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BookRiot’s 8 of the Best Private Detectives in Mystery Series

Charcoal Joe, by Walter Mosley (Doubleday)

EASY RAWLINS

Ezekiel “Easy” Porterhouse Rawlins is an African American World War II veteran turned private detective living in Los Angeles. Starting with author Walter Mosley’s first novel about the detective, Devil in a Blue Dress, the series follows Rawlins as he investigates crimes and navigates the social injustices and race politics of America in the 1940s–’60s. Easy falls into unlicensed private detective work after losing his job at a defense plant. And unlike some other detectives on this list, as an amateur African American private detective, Rawlins is keen to avoid intervention of the police at all costs. In total, Mosley has written 14 novels about the detective, the most recent one being Charcoal Joe in 2016.

(via BookRiot)

Publishers Weekly Review: Elements of Fiction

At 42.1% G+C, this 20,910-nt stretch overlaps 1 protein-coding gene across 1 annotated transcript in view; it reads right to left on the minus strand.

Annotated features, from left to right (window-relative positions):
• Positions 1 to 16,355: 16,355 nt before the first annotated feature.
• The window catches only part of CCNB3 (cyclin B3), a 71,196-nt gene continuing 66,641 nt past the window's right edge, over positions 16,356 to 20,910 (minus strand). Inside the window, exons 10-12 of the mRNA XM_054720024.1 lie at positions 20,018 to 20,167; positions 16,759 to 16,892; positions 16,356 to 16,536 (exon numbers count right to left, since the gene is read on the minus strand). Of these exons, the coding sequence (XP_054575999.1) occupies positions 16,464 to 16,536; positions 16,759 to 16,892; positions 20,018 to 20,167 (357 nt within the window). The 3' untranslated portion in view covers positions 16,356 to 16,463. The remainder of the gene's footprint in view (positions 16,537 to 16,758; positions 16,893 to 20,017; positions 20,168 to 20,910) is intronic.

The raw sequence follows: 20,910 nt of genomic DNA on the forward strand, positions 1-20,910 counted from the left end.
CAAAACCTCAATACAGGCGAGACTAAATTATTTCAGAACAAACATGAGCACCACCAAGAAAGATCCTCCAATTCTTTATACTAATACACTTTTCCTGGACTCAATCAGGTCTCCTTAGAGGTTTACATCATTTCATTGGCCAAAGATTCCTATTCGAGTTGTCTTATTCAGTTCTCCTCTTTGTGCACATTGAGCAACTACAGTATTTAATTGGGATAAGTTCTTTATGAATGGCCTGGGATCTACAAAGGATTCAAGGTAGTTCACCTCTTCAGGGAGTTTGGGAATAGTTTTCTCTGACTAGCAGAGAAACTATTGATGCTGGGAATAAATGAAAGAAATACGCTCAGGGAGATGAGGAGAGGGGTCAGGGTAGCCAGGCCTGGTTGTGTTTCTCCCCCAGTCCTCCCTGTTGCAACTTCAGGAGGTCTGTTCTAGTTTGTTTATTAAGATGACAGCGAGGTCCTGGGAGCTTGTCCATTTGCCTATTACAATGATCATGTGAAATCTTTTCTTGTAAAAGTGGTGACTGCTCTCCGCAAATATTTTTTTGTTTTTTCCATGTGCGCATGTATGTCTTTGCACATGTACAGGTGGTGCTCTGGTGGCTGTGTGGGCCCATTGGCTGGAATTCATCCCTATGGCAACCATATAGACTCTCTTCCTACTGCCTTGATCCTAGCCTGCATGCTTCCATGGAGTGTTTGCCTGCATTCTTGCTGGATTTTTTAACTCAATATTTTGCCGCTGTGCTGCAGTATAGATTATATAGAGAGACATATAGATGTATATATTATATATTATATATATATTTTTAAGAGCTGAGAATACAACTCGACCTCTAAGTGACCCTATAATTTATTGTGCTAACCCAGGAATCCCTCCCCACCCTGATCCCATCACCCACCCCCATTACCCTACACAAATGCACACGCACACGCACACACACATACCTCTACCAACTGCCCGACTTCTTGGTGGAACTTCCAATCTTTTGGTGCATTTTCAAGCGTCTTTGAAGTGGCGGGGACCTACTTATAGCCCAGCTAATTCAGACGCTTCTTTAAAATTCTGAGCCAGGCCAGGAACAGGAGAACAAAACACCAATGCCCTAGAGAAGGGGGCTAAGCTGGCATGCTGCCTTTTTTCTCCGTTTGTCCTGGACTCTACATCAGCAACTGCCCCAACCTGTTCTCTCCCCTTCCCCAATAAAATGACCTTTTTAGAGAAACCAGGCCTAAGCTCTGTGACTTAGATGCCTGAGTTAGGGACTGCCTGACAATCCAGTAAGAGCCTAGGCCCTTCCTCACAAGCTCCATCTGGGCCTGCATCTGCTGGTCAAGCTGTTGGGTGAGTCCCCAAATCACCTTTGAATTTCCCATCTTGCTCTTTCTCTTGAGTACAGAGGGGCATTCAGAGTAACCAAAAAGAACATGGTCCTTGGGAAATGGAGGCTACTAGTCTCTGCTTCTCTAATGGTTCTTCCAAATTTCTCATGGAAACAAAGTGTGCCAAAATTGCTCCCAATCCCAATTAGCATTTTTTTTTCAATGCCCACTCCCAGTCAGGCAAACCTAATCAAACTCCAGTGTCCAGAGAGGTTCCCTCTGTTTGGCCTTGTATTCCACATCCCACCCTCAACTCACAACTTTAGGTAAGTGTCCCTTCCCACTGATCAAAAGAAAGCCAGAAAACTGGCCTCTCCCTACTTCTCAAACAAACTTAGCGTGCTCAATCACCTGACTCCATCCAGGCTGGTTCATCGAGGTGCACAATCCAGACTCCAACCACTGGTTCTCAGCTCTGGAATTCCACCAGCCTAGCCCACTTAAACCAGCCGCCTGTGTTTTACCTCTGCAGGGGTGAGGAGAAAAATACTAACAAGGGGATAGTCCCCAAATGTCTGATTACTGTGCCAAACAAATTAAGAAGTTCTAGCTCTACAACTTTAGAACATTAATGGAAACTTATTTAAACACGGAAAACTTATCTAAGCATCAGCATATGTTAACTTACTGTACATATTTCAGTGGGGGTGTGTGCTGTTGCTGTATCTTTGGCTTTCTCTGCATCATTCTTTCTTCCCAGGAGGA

Elements of Fiction

Walter Mosley. Grove, $23 (128p) ISBN 978-0-8021-4763-9

Drawing on a prolific and successful crime fiction career, Mosley (John Woman) returns to elucidating the author’s craft, after 2007’s This Year You Write Your Novel, in this compact but insight-rich monograph. He addresses plot structure, character development, authorial voice, and the journey from a blank page, the would-be writer’s “first impediment and biggest obstacle,” to the final stage of “putting it all together.” Along the way, Mosley addresses other issues, such as the writer’s sensation of a “loss of control in the face of his or her own story,” and deciding whether or not to enter writing workshops; he warns that “what people, institutions, and economic systems expect should not define you.” Mosley’s fundamental offering, supplemented with some tricks of the trade, is a message of encouragement, as when he addresses the virtue of improvising (“The novel flourishes when its author begins to take risks”) or the value of rewriting (“the beauty of writing that you can go back and make changes that will be everything you meant to say and not one word you didn’t”). Mosley has skillfully packed a large canvas into a small frame, which should equally please readers who enjoy seeing a writer at work and writers in need of assistance. (Sept.)

(via Publishers Weekly)

A treasury of inspiration coming to the Alden, Feb. 24